Re: Take down => Come up somewhere else.
I agree that this applies to any law, but surely the purpose of a law is to encourage behavior we want and discourage behavior we don't want. Moreover, when we create laws I think we acknowledge that with concept that the "punishment fits the crime".
Obviously some laws will be broken by some people, and the effort we put into enforcing them, and the severity of the punishment we assign reflects how likely we think the law is to be flouted and how important it is that it not be.
Copyright law is one that's obviously frequently flouted, but we know that trying to strictly enforce it is a hiding to nothing. It doesn't work. Trying to ramp up the punishment by imposing utterly ridiculous fines as a deterrent also doesn't work - and not for lack of trying.
I used the word "Route" loosely, which probably wasn't the best idea given that so many people on here do know how to use it strictly. I meant more along the lines of the old Irish* joke - How do I get to Dublin? Ach, you can't get there from here - where the "here" becomes the relevant point.
From where you are right now, there's no nice clean route to get to where you want to be because the first stop is going to be your ISP who will deliberately sabotage any attempt by you to go where they've been told to stop you. So we make all the the ISPs block the IP of the offending site/service at their end, and get the DNS providers to hijack requests for it to send you to the "Who's a naughty boy then?" page - this is already widely done.
...and is already widely pointless, since you just proxy around it. So if we want to stop that then we need to start trying to prevent proxying. And then we need to snoop on all the SSH tunnels to places that aren't on our christmas card list that people might try and use to escape from the copy-protection garden.
It all gets very complicated and I don't see it taking too long before it becomes a massive problem to implement without doing massive collateral damage and not worth all the bother - which brings me back to enforcing the law.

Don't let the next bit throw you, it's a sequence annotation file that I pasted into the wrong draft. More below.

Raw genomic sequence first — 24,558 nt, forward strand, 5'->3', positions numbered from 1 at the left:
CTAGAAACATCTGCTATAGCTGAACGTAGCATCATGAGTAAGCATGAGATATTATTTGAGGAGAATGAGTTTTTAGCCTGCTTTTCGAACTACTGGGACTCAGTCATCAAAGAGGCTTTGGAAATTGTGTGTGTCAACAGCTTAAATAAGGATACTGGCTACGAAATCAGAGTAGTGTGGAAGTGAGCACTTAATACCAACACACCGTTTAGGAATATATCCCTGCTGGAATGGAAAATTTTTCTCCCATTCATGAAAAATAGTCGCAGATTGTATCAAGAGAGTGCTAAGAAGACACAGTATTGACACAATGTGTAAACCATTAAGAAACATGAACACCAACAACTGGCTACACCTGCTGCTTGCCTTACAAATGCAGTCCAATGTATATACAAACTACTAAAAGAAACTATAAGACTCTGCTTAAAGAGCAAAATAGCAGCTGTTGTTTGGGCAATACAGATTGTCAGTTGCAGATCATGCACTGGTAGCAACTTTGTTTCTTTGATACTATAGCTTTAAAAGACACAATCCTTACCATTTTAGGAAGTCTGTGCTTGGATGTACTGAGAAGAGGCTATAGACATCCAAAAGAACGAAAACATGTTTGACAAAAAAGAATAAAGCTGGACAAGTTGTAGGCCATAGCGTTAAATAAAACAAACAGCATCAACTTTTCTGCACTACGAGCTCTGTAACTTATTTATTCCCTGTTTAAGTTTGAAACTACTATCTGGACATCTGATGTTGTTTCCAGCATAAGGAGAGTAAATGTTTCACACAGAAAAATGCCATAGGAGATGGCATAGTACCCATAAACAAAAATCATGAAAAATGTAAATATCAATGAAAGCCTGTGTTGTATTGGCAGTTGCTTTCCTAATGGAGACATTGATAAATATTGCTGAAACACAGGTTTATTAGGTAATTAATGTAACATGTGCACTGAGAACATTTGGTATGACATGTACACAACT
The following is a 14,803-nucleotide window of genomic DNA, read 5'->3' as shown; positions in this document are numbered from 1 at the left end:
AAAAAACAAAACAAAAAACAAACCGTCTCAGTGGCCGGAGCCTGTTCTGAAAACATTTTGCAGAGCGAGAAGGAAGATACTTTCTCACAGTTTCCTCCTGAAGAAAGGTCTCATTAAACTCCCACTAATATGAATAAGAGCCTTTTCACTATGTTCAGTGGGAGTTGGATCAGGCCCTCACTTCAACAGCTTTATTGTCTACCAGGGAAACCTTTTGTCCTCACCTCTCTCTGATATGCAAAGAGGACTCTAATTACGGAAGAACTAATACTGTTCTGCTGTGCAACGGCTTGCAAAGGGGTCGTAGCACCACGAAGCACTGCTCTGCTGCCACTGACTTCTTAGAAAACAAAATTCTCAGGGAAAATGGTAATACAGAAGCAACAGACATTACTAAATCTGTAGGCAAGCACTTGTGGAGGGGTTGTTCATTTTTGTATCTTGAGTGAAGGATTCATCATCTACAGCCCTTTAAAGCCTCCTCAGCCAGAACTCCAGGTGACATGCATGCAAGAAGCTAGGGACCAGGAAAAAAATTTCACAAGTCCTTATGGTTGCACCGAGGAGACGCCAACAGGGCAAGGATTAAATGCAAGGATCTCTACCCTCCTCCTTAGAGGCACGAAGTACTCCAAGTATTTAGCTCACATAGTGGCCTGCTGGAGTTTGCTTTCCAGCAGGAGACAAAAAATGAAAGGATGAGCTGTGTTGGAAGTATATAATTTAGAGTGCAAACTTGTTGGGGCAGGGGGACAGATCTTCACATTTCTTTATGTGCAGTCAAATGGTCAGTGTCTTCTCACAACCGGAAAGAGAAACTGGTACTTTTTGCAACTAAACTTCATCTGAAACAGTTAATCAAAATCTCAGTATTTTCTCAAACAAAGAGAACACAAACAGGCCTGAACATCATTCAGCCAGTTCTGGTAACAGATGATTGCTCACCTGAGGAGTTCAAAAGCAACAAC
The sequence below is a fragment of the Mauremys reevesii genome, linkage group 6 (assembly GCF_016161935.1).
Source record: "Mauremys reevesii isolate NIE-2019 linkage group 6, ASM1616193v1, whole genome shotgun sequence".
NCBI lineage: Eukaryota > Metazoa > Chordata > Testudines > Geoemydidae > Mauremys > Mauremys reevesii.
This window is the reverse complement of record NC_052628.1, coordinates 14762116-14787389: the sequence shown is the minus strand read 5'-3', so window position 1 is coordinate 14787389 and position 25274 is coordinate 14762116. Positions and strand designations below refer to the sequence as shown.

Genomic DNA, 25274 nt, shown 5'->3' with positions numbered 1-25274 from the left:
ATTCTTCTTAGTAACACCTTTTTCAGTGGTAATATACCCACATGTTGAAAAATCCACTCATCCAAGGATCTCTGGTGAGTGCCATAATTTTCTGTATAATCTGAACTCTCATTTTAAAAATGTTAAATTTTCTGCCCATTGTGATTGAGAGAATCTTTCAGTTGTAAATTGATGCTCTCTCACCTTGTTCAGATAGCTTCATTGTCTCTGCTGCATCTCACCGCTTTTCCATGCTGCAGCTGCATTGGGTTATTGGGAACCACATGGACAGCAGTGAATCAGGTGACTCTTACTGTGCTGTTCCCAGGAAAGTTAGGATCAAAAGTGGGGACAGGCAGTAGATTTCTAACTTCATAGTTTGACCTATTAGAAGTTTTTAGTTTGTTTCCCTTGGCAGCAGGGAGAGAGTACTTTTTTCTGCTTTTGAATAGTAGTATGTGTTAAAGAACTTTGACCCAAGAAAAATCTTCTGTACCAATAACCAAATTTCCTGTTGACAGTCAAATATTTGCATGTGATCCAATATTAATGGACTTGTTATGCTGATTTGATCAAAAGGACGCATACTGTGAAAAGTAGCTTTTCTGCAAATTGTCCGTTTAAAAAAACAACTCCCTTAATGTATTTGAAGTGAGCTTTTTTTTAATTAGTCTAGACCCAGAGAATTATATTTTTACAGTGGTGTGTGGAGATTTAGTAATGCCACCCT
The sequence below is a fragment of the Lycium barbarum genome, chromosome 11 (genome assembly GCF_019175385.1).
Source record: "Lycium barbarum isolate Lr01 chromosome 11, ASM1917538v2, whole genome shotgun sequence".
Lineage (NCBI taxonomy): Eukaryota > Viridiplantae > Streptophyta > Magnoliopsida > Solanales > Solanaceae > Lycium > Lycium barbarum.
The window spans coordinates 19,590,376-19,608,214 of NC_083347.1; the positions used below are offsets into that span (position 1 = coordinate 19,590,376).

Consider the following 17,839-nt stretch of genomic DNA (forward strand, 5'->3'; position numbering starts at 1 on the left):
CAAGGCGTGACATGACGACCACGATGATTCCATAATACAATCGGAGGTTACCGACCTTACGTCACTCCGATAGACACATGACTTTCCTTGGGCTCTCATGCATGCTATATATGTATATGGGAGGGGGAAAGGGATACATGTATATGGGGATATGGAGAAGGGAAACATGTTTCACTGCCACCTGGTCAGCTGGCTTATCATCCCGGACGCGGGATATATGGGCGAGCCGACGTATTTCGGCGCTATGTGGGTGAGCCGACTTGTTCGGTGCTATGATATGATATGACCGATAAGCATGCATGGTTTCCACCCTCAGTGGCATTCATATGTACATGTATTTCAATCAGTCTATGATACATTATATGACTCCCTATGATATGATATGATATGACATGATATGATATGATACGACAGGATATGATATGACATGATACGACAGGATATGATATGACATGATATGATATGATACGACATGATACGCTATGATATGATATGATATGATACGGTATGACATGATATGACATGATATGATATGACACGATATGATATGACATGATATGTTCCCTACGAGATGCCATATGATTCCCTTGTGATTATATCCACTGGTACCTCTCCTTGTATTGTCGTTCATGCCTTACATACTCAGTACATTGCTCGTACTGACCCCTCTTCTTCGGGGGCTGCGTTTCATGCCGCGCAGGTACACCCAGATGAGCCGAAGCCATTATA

It'd be insane to deal with the fact that almost everyone speeds on the motorway by closing all the roads or by taking everyone's driving licences away. The roads are there for a reason - people need them. We can put cameras up and fine people enough to bankrupt them I suppose, which would probably put an end to speeding pretty quickly, but only after quite a lot of people were caught and ruined. You could probably argue that they knew the law and therefore deserved it, but the total loss of productivity for bankrupting everyone doing 80 instead of 70 wouldn't be worth it - and if it turned out that producing and maintaining that network of cameras cost more than the losses due to speeding** then that too would be a silly thing to bother doing.
What I'm saying is that if we're going to try and "strictly enforce" copyright law, we're going to fail, and fail in a way that is worse than not enforcing it at all. That doesn't necessarily generalize to all illegal activity on the internet because the effort required to achieve an useful reduction is relative to the scale of the problem - and copyright infringement is a really BIG problem at the moment - at least in terms of the number of people doing it.
* Also heard version of this attributed to Australian, Scottish and Welsh - but I reckon it stands.
** Doubly controversial - sometimes speeding leads to accidents in which people die, and loss of life is occasionally marked as one of those "infinitely bad, no dollar value can apply" type issues.